SLAC+Stanford

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January 8, 2020
News Feature
Just as engineers once compressed some of the power of room-sized mainframes into desktop PCs, so too have the researchers shown how to pack some of the punch delivered by today’s ginormous particle accelerators onto a tiny silicon chip.
ACHIP
December 17, 2019
News Brief
A new understanding of the nucleation process could shed light on how the shells help microbes interact with their environments, and help people design self-assembling nanostructures for various tasks.
Illustration of tiles forming a microbial shell
December 3, 2019
News Feature
It reveals an abrupt transition in cuprates where particles give up their individuality. The results flip a popular theory on its head.
Illustration of abrupt transition in normal state of a cuprate
November 21, 2019
News Brief
Computer simulations yield a much more accurate picture of these states of matter.
Illustration of a Monte Carlo simulation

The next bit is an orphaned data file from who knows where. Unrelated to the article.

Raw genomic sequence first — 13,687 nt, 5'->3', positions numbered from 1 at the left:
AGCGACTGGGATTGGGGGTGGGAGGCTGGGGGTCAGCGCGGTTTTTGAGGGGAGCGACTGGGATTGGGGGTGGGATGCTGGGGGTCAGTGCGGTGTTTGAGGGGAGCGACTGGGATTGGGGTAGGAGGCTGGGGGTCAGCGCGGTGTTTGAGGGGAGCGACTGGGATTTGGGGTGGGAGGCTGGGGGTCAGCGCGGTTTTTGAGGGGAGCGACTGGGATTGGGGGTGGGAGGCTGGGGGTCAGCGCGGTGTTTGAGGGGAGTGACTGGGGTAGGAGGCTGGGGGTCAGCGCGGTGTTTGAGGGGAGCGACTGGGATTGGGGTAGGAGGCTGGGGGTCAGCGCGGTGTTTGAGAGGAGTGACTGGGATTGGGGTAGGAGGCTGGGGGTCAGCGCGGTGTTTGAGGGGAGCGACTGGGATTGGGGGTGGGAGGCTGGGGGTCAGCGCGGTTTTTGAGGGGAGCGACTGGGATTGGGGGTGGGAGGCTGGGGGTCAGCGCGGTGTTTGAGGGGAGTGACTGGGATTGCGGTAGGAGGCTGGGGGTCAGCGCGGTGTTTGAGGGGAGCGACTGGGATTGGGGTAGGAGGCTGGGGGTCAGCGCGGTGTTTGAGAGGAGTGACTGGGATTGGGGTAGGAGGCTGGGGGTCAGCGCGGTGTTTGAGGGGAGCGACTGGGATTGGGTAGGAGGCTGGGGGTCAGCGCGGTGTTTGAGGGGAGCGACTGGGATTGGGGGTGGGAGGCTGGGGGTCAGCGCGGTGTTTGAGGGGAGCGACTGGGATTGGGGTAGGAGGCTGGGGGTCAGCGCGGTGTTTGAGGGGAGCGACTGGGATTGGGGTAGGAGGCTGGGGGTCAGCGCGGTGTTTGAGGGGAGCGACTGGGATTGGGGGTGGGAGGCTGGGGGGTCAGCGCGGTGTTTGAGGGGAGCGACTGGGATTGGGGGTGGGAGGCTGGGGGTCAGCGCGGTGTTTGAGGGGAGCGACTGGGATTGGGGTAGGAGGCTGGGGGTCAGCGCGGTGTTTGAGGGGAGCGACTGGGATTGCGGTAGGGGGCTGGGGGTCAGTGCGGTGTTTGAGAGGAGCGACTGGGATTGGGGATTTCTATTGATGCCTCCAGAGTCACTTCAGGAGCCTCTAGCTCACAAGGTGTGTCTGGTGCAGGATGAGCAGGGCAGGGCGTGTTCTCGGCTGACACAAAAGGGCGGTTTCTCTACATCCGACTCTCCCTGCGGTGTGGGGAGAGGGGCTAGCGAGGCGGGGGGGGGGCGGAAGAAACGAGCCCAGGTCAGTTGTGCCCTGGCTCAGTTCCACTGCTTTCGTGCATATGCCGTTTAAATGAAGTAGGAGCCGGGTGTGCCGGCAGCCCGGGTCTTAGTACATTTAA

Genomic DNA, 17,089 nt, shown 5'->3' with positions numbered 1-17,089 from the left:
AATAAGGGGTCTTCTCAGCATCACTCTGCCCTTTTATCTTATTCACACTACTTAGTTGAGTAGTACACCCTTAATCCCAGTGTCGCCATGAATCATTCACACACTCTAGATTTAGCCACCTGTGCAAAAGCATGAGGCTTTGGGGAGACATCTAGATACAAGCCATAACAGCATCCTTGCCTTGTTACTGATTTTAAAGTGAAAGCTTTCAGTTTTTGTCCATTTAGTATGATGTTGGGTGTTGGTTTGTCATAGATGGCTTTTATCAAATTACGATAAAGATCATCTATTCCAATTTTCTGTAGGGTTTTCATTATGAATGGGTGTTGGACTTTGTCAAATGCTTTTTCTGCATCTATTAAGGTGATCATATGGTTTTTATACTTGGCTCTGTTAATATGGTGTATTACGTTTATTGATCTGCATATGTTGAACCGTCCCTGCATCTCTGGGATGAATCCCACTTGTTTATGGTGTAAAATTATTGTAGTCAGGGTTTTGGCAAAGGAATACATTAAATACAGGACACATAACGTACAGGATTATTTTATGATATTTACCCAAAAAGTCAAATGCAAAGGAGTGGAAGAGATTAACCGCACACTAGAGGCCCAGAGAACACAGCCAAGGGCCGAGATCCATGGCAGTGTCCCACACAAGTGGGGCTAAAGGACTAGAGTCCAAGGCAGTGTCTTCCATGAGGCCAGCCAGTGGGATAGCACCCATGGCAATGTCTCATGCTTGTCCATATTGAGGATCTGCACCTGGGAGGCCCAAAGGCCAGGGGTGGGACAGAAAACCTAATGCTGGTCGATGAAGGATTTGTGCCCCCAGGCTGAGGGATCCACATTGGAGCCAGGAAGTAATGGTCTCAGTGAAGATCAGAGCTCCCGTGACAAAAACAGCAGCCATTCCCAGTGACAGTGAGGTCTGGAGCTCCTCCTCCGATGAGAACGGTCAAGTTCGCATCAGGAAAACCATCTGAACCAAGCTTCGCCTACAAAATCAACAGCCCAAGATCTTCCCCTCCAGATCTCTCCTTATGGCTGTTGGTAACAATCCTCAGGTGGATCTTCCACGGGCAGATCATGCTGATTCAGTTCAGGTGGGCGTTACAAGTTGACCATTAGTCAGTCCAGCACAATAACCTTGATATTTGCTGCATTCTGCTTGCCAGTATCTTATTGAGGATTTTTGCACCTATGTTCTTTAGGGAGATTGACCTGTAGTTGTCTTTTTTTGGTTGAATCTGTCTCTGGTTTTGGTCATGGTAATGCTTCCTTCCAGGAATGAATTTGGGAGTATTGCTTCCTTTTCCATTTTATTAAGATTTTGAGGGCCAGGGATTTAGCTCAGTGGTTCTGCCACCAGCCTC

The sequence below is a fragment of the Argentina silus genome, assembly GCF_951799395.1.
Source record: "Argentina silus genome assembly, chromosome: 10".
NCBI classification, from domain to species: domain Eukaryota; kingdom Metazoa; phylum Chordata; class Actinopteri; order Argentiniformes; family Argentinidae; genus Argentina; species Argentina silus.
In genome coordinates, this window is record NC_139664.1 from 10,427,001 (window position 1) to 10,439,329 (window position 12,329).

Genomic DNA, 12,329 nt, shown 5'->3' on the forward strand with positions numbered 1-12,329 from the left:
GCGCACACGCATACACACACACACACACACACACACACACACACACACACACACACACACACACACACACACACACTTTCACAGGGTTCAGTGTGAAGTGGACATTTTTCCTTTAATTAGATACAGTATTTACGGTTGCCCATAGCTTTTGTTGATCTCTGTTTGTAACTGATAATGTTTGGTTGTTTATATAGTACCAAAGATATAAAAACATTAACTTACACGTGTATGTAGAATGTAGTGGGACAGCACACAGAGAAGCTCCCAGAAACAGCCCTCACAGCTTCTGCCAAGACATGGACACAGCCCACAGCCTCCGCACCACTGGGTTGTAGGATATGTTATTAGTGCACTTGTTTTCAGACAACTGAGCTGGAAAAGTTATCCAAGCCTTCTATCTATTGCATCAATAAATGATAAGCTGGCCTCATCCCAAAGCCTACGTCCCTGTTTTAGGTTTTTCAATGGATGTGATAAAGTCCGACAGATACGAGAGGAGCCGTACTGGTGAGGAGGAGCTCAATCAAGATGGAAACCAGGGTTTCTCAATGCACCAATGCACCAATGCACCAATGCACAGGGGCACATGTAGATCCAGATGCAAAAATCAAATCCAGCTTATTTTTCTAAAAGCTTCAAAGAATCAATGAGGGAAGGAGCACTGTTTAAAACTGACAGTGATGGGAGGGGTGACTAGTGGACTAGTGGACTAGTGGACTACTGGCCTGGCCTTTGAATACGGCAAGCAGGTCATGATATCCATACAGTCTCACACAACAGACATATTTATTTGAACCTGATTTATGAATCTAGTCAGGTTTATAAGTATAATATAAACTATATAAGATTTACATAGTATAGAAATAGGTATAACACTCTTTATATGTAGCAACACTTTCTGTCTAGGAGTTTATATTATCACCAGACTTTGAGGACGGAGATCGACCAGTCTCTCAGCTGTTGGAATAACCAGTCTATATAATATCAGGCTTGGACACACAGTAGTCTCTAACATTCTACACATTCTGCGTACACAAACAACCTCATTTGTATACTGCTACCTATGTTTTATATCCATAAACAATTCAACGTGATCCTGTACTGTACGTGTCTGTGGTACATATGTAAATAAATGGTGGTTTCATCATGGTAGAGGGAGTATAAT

November 6, 2019
News Feature
His work aims to deepen our understanding of dark matter, dark energy and other secrets of the universe.
Photo of Panofsky fellow Daniel Gruen
October 28, 2019
News Feature
The Dark Energy Spectroscopic Instrument begins final testing, setting the stage for a 5-year survey that will analyze the light of 35 million galaxies.
DESI 'eyes'
October 18, 2019
News Feature
A study including SLAC scientists and facilities discovers a new process that shows promise in turning the greenhouse gas back into usable fuels.
Two Stanford researchers in the lab
October 14, 2019
Press Release
Replacing today’s expensive catalysts could bring down the cost of producing the gas for fuel, fertilizer and clean energy storage.
Grad student McKenzie Hubert watches electrolyzer at work
October 1, 2019
News Feature
After meeting at a party, a Stanford psychologist and SLAC particle physicists have collaborated on a new kind of EEG device that can stimulate the brain and read out the effects.
September 30, 2019
News Feature
Early-career physicist Jonathan LeyVa helps build one of the world’s most sensitive dark matter detectors.
Jonathan LeyVa/SuperCDMS

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